Employee benefits plans don’t reflect current health challenges: study

Massage Therapy Canada staff
April 14, 2015
By Massage Therapy Canada staff
A new study of health benefits usage reveals people are increasingly using paramedical services, such as massage therapy, chiropractic and orthotics, and beginning at a younger age.
A year-long study of health benefits usage by Green Shield Canada clients showed users spent approximately $144 million on prescription eye glasses, orthotic shoes, and chiropractic and massage serves last year.

“For the first time in the health benefits industry, data from the comprehensive study includes prescription drugs, eyewear and paramedical services, and it shows how benefits programs are being used and that the dollars spent do not align with the predominant health challenges facing Canadians,” according to a Green Shield Canada press release.

It said out of the $144 million Green Shield clients spent on paramedical services, only $100,000, or under one per cent, was spent on dietitians and nutritionists. “This despite studies showing type-2 diabetes has doubled in Canada since the year 2000 and eating habits are a significant contributor to the disease,” the company said.

The benefits provider also cited as “most surprising” the rapid increase of paramedical services at younger and younger ages, including chiropractic care for infants and massages for teenagers. The highest expenditure of any service was for massage which starts in the 20s age range and continues well through the 50s.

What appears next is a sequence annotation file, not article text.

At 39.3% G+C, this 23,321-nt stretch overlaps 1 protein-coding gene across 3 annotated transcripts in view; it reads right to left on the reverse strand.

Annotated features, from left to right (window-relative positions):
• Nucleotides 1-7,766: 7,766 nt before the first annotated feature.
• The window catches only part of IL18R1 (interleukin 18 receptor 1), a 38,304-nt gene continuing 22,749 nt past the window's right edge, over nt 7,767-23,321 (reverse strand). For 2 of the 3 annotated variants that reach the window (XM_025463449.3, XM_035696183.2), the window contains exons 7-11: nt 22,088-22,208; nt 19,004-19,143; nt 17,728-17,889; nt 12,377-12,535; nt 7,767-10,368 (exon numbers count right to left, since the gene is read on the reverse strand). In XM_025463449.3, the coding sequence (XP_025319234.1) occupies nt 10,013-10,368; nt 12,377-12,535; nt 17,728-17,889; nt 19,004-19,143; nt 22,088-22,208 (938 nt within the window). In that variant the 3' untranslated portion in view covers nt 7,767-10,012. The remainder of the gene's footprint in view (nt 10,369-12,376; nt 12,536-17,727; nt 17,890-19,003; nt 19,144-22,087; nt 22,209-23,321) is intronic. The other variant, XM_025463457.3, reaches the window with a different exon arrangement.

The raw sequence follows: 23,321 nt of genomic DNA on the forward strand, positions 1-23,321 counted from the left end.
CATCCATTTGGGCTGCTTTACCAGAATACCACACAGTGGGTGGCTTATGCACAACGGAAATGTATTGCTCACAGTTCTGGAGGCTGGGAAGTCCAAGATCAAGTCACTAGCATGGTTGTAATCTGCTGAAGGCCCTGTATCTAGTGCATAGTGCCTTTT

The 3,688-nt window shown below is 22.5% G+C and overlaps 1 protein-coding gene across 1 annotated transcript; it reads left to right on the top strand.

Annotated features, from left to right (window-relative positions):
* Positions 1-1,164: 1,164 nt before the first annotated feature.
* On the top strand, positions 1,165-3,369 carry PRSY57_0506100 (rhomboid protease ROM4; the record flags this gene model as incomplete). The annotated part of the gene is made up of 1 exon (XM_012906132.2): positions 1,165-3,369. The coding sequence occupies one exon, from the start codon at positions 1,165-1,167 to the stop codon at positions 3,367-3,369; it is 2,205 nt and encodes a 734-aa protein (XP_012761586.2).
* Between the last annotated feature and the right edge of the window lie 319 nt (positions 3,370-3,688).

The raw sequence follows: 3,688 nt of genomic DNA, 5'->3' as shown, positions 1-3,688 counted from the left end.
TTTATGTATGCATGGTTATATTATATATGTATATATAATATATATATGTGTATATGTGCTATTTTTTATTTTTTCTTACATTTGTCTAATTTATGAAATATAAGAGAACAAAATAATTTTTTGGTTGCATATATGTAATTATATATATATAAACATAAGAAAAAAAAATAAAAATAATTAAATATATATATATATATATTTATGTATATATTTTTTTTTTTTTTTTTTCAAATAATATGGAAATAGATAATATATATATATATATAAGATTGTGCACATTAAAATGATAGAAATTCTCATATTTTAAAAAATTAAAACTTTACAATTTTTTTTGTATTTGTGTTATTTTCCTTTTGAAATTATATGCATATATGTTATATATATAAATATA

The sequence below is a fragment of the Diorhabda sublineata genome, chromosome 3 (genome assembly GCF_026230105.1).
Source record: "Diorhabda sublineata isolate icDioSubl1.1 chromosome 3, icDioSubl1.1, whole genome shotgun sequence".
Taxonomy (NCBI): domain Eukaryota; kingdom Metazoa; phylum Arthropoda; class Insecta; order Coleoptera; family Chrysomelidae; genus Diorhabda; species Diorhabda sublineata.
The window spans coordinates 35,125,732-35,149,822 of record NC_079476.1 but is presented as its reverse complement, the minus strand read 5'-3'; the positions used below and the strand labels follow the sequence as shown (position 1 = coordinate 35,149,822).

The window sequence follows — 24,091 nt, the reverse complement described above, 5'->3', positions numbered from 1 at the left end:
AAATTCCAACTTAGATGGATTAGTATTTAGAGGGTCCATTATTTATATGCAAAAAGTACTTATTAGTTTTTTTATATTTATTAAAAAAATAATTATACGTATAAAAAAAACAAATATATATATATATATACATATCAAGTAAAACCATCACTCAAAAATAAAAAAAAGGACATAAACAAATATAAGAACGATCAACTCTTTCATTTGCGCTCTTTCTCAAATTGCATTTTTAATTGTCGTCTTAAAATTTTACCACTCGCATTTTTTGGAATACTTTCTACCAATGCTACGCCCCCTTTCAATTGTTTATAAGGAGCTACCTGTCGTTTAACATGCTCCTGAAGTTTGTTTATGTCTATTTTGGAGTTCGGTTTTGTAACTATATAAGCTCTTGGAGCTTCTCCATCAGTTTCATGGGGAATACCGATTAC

“This trend is seen at a time when chronic disease such as hypertension, high cholesterol and diabetes increasingly dominate employee populations and drive significant costs to the health care system,” the company said on its statement.

However, the benefits of massage therapy in managing pre-hypertension, particularly among women, have been shown in previous research. A study published in May 2013 in the International Journal of Preventive Medicine found massage therapy was a safe, effective and cost-effective intervention in controlling blood pressure of pre-hypertension women.

Green Shield Canada is not advocating for discontinuing coverage for paramedicals, but suggests there is a risk that they are increasing at the expense of other critically important health strategies and treatments.

“The plans and the spending habits of Canadian employees and their families are growing apart from the largest health challenges that face them. What employees and their dependents like and want versus what they may need must be balanced better for the future,” says David Willows, vice-president, strategic market solutions, Green Shield Canada. “The industry and employers need to re-orient how we look at benefits plans given the reality of how they are being perceived and used.”

Escalating drug costs are also a major concern for the future, according to Green Shield. During the study period, the predominant debate was about the ability of Canadian employers to afford escalating benefits costs to cover expensive drugs for conditions such as rheumatoid arthritis and hepatitis C.

“Yes, these drugs cost a lot, and, while our industry is united in the belief that Canadian employers and individual consumers pay unnecessarily high prices, what cannot be denied is the positive impact they can have on employees,” said Willows. “A drug that can cure hepatitis C or move someone with rheumatoid arthritis from a bed back to work is a sound investment for an employer.”

“This study clearly shows that there must be a real discussion about the traditional employee benefits plan,” adds Willows. “We know people like getting their glasses and massages paid for, but demands for expensive but highly effective drugs and chronic health care are increasing rapidly.

There must be a real discussion about employee benefits plans and how they are increasingly out of synch with the reality of our health management needs today and into the future.”

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